Fiona Dunin of FMD Architects continues to set her own bar with a whole-house aesthetic backed up by meticulous planning.

Innovative architect Fiona Dunin of FMD Architects designs her places inside-out. Deep research and nifty economical design have set her designs apart and won her recognition (and jobs) worldwide. Her ‘whole-house’ aesthetic is easily recognisable with perfectly executed and detailed design using easily available, economical materials with a distinctly Australian tone.

Fiona started as an interior designer and returned to do architecture after finding there was a “disconnect” between the two practices. Her first roles were in other architecture firms, incorporating interior design into concept planning, until she started a practice of her own in 2005.

“That’s just the way I think – often from the interiors-out. Just thinking about how people will move around the space, how they will use the space – from the first sketch really.” A good example of this integrated design is her CLT House. Although it has only recently been completed, this job was a decade in the planning.

“We started this project in 2009, before CLT (cross-laminated timber) was in Australia. We wanted to be the first to use it here. For various reasons, the project stopped and started. But having the time allowed us to do an enormous amount of research.” With the benefit of precision planning and having almost every component pre-cut offsite, the job was put together in about four days!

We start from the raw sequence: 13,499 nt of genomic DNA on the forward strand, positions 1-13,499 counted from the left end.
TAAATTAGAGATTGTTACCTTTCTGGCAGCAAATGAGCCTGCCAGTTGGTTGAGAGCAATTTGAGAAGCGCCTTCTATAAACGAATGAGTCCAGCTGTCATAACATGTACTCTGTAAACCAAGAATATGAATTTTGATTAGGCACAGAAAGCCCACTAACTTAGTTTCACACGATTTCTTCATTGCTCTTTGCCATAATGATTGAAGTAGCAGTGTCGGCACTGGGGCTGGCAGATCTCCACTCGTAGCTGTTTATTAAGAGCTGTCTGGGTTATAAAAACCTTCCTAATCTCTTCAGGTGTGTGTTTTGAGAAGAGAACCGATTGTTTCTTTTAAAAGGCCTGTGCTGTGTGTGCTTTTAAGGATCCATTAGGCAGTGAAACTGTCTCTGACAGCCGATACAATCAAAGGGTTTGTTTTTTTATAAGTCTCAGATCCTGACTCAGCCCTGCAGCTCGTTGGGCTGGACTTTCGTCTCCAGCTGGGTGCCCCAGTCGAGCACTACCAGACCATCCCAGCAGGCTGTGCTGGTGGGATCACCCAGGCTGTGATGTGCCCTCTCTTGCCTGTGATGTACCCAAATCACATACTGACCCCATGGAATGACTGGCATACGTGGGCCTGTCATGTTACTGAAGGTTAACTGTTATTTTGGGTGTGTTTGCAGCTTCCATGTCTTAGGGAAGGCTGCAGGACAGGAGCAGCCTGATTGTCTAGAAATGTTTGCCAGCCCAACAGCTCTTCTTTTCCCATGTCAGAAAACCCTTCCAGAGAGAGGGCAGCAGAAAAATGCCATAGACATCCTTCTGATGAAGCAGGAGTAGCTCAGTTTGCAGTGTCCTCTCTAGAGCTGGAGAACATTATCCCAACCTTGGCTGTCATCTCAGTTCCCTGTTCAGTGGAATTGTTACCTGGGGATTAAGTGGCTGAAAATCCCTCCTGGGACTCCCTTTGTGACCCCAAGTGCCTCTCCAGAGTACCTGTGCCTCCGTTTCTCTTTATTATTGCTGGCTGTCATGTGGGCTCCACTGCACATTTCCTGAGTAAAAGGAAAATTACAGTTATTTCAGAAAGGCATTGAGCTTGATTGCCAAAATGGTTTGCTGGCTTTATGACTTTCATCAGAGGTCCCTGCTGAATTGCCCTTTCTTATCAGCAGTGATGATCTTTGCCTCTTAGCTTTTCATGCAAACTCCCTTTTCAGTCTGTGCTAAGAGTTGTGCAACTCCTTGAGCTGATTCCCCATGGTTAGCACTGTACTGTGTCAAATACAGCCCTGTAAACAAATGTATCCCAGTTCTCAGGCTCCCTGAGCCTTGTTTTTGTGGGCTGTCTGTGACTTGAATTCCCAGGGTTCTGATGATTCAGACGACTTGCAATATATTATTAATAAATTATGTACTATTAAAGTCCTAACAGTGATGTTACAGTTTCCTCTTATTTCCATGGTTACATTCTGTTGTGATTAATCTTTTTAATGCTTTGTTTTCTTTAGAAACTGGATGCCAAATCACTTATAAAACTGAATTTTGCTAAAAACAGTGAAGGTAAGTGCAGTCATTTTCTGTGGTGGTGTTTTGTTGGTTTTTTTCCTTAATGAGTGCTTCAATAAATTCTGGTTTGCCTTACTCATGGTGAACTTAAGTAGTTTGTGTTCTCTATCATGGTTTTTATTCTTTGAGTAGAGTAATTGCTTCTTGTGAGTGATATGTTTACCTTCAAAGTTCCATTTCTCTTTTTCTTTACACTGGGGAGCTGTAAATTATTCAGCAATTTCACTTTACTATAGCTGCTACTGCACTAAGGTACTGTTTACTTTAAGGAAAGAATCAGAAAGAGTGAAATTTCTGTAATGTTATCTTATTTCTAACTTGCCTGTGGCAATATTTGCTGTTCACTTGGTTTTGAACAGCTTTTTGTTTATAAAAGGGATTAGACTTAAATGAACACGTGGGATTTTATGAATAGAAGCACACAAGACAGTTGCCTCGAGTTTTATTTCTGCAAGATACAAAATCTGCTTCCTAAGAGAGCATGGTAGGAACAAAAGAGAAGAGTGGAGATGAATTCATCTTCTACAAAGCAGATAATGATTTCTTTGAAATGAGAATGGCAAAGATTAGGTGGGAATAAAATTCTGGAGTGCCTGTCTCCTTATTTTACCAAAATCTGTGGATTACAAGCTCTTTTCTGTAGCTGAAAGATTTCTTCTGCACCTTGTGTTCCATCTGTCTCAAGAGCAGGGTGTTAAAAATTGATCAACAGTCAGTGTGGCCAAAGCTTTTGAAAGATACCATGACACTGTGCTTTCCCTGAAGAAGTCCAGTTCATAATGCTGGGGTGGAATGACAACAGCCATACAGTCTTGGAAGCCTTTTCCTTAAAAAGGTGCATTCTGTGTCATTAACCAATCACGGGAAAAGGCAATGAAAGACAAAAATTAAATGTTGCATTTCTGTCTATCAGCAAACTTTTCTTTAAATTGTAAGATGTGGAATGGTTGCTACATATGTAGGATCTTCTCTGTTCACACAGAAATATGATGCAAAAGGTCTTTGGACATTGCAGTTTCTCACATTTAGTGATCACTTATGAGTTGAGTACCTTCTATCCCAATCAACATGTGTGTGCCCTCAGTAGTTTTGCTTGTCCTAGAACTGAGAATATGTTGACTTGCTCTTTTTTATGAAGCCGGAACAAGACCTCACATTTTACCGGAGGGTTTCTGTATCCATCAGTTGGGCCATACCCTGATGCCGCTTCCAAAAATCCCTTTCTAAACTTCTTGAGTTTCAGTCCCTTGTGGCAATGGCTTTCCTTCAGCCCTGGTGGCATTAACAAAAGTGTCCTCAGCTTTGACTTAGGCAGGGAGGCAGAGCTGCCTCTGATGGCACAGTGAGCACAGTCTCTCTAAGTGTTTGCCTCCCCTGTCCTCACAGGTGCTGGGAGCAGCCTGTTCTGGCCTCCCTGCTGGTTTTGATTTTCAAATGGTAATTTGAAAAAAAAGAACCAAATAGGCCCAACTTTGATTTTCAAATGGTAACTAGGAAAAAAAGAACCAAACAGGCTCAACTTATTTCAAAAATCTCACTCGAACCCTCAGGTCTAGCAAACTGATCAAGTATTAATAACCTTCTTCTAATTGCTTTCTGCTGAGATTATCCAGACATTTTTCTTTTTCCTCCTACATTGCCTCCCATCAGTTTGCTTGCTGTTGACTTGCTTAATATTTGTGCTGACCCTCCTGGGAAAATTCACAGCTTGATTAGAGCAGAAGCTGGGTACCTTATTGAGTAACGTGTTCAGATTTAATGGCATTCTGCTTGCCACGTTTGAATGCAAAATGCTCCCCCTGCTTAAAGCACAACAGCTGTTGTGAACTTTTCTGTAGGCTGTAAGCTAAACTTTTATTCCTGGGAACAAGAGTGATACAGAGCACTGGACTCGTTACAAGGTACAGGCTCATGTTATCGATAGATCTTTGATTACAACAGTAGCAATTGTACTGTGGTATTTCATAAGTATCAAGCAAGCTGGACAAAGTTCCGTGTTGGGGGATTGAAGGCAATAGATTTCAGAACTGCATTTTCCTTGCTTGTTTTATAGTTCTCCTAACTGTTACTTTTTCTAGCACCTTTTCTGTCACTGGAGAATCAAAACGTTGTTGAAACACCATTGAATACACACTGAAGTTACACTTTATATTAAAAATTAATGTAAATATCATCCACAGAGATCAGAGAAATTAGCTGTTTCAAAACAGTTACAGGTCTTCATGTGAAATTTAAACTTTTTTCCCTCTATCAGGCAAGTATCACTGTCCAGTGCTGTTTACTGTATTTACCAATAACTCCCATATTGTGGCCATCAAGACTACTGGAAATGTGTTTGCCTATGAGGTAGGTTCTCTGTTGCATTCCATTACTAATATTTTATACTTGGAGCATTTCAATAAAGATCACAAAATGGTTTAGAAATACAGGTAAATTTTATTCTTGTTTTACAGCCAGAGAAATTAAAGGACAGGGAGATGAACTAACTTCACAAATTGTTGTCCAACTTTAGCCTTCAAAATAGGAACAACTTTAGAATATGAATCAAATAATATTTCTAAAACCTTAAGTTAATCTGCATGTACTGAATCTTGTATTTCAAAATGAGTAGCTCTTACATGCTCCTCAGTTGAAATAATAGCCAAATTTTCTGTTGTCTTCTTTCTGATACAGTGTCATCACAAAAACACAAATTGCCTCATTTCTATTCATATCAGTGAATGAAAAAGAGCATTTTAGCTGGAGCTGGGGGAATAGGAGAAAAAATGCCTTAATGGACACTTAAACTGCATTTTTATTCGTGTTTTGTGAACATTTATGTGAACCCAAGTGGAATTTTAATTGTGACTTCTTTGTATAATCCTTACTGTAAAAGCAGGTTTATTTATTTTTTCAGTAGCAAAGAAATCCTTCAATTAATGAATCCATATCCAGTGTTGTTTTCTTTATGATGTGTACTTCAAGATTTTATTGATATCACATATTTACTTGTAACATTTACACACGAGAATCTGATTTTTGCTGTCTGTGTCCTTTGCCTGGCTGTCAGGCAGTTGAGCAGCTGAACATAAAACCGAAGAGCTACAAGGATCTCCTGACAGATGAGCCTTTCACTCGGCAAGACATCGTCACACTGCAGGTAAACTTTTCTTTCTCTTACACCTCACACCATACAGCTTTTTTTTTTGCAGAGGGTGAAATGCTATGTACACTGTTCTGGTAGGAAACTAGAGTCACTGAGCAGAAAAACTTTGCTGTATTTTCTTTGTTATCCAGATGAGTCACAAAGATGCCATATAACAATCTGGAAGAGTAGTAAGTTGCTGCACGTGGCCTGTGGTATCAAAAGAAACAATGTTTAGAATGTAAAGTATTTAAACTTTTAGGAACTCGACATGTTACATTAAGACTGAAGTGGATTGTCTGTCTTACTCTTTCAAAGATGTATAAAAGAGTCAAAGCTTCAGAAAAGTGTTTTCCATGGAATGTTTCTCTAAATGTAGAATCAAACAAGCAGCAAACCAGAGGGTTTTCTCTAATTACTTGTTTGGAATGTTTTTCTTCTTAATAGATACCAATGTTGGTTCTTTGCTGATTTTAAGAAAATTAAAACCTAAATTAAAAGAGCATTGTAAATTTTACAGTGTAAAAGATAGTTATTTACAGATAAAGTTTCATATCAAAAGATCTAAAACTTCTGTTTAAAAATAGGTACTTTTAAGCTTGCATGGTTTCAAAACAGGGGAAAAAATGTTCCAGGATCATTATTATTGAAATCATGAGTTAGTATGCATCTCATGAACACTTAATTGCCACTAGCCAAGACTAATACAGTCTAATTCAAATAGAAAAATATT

“We were using this house as a sort of a test case for what you can do with CLT,” Fiona explains. “We used all the offcuts – adding the benefit of zero waste to the project.”

The Coopworth House on Bruny Island was another job with meticulous planning – all materials had to come over by ferry. “We wanted to use local people as much as possible – so standard construction materials,” recalls Fiona. “The carpenters did such an excellent job, perfectly precise execution of quite a complicated design internally.”

There are no gutters on the house, all the gutters are in trenches on the ground. The water naturally collects in the gully and then feeds off into the dam to water the sheep. Rainwater for the house and firefighting is collected from the working sheds higher up the hill. Sheds are also covered in solar panels to power the entire farm.

Having the windows so close to the edge of the roof sees the rain pouring down in torrents, creating a wild weather water wall. The beauty of this building is in the excellent execution of a sublimely simple design using cost-effective and readily available materials. It has become a signature of FMD projects.

In the recently-completed Ripple House, Fiona employs many of the same features of these other two projects, in an urban setting. Fiona uses lots of precision-cut triangles, and carefully considered use of space and light. This project is on a gently sloping suburban block and each ‘ripple’ descends to the back of the house with carefully planned use for each step of the way.

Fiona’s cohesive design seems new, but she takes her cues from all the great architects who designed with the whole ‘living experience’ in mind. “I love going to see Corbusier’s work or Alvar Aalto and Scarpa – all these fine details that enrich the projects. They never would have thought that there’s any separation whatsoever.”


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